When it comes to divorce, one of the most contentious issues is dividing property. And while most people know that property acquired during the marriage is typically considered marital property, there is often confusion about how inheritance factors into the equation.
Let’s explore the question of whether an inheritance becomes marital property or not and how a Miami divorce lawyer can help you navigate the details.
Marital property is any asset acquired during the marriage, including income, real estate, vehicles, and investments. In most states, including Florida, marital property is subject to division during a divorce, with each spouse receiving an equitable share.
Equitable does not necessarily mean equal, however, and property division is often a complex and emotional process.
Inheritance is the property, money, or assets that are passed down to an individual after the death of a family member or loved one. Inheritance can take many forms, including cash, real estate, stock options, and personal belongings.
In Florida, inheritances are not considered marital property as long as they are maintained separate and apart from marital property. If you receive an inheritance during your marriage, it will likely be considered separate property and not subject to equitable division during a divorce. However, there are some situations where inheritance can become marital property.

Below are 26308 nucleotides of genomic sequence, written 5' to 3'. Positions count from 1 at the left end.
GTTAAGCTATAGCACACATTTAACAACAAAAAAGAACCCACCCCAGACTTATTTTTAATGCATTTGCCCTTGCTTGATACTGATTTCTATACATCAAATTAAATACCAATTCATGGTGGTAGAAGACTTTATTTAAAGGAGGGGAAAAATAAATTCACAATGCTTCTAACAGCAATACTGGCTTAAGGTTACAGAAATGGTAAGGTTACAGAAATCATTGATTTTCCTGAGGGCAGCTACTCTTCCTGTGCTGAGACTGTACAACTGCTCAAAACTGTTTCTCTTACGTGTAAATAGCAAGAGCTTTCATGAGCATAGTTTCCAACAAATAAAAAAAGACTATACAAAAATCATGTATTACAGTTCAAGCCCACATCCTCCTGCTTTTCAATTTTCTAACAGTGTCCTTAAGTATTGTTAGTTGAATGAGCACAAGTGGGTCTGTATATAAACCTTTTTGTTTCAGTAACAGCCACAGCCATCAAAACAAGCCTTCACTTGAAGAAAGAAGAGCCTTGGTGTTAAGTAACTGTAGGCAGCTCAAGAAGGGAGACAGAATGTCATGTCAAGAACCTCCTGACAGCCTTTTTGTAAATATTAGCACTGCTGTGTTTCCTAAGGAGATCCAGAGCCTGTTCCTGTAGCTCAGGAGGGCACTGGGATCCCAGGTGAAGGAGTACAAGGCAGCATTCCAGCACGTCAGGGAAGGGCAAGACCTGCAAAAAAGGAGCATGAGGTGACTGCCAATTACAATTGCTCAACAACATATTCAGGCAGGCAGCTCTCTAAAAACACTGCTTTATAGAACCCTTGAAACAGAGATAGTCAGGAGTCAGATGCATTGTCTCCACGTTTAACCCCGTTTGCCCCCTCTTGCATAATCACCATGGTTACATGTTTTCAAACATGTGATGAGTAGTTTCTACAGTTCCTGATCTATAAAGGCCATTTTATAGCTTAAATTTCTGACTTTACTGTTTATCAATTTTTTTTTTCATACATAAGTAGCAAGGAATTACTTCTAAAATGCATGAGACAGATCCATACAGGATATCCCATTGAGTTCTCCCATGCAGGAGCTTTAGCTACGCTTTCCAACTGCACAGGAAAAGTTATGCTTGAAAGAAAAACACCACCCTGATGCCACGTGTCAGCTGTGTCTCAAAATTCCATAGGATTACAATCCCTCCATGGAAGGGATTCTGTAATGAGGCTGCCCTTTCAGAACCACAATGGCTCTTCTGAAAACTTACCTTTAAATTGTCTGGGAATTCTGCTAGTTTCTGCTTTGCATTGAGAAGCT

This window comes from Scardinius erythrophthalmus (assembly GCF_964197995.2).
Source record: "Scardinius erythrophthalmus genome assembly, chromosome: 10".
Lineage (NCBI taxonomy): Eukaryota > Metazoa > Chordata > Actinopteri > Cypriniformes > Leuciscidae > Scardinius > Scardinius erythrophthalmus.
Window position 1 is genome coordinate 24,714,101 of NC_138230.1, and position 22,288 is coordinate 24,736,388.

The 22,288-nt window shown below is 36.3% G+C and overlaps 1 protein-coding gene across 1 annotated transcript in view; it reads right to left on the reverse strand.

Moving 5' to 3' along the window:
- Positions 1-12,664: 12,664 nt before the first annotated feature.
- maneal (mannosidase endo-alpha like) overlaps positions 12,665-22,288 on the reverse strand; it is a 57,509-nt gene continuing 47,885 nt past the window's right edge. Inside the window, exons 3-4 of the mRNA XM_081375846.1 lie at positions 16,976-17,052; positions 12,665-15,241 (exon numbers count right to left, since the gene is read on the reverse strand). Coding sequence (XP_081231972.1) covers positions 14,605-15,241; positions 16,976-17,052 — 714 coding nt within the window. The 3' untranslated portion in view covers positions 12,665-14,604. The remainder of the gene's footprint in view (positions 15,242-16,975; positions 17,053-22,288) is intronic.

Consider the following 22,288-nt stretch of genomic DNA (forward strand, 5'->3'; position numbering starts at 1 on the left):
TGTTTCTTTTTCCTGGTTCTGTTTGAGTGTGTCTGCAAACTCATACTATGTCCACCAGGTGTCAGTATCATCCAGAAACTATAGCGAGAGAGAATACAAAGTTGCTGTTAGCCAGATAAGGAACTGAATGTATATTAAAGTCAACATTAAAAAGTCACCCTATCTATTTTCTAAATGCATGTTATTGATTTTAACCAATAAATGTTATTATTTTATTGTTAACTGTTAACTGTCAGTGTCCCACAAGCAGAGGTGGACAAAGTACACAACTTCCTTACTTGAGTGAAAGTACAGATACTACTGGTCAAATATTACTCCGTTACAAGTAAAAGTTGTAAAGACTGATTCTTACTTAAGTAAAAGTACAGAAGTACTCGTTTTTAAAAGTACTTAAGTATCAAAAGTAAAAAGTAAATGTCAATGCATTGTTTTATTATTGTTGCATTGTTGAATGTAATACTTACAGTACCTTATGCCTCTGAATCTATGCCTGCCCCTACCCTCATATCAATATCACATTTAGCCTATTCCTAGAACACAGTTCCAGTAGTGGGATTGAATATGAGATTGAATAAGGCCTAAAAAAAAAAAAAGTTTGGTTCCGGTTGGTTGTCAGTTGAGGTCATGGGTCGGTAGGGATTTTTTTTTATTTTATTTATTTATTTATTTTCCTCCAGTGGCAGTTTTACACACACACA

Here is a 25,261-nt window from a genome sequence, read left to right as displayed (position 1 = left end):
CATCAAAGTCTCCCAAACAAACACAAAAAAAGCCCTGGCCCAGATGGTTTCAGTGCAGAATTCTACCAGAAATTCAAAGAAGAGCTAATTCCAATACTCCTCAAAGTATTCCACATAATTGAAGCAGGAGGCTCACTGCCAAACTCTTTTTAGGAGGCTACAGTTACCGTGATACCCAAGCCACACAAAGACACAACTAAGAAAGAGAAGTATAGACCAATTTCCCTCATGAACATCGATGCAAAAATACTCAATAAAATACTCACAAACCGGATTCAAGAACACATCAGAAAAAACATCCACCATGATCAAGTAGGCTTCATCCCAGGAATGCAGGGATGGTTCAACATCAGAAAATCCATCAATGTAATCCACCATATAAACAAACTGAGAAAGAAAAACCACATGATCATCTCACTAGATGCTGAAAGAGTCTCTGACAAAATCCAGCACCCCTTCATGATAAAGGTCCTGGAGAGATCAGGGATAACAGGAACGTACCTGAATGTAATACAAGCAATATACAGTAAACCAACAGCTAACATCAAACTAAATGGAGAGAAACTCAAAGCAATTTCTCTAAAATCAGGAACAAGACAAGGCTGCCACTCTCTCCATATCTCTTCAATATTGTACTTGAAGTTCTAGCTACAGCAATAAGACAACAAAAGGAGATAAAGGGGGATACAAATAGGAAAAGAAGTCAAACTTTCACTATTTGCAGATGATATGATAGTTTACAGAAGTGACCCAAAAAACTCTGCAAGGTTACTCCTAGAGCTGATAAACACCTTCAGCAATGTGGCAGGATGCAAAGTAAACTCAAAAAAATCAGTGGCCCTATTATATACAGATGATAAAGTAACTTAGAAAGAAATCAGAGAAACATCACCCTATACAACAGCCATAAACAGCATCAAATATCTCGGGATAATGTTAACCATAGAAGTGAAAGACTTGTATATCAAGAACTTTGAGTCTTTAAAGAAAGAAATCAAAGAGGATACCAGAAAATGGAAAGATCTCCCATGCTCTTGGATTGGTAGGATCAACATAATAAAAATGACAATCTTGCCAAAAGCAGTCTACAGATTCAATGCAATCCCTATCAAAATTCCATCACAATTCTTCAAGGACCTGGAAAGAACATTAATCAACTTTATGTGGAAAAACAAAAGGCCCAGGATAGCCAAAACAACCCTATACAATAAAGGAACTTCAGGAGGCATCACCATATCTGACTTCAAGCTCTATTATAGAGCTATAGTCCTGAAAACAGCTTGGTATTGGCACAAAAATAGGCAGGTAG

There are a couple of ways inheritance can become marital property.
The first is if the inherited property is commingled with marital property. For example, if you inherit a large sum of money and deposit it into a joint bank account with your spouse, that money may be considered marital property.
Another way that inheritance can become marital property is if it is used to purchase property that is titled jointly. For example, if you use your inheritance to purchase a house with your spouse and both names are on the title, the house may be considered marital property.
It is possible to protect inheritance in a divorce. The most effective way to do this is to keep the inherited property separate from marital property. This means keeping the property in your name, keeping it in a separate financial account, and not commingling it with marital assets.
An inheritance received before marriage is typically considered separate property and is not subject to division during a divorce. Again, however, if the inheritance is commingled with marital property, it may become subject to division.
A family law attorney can help protect inherited property in a divorce by advising you on keeping the property separate from marital assets. We can also help you navigate the divorce process and ensure that your rights are protected regarding your inherited assets.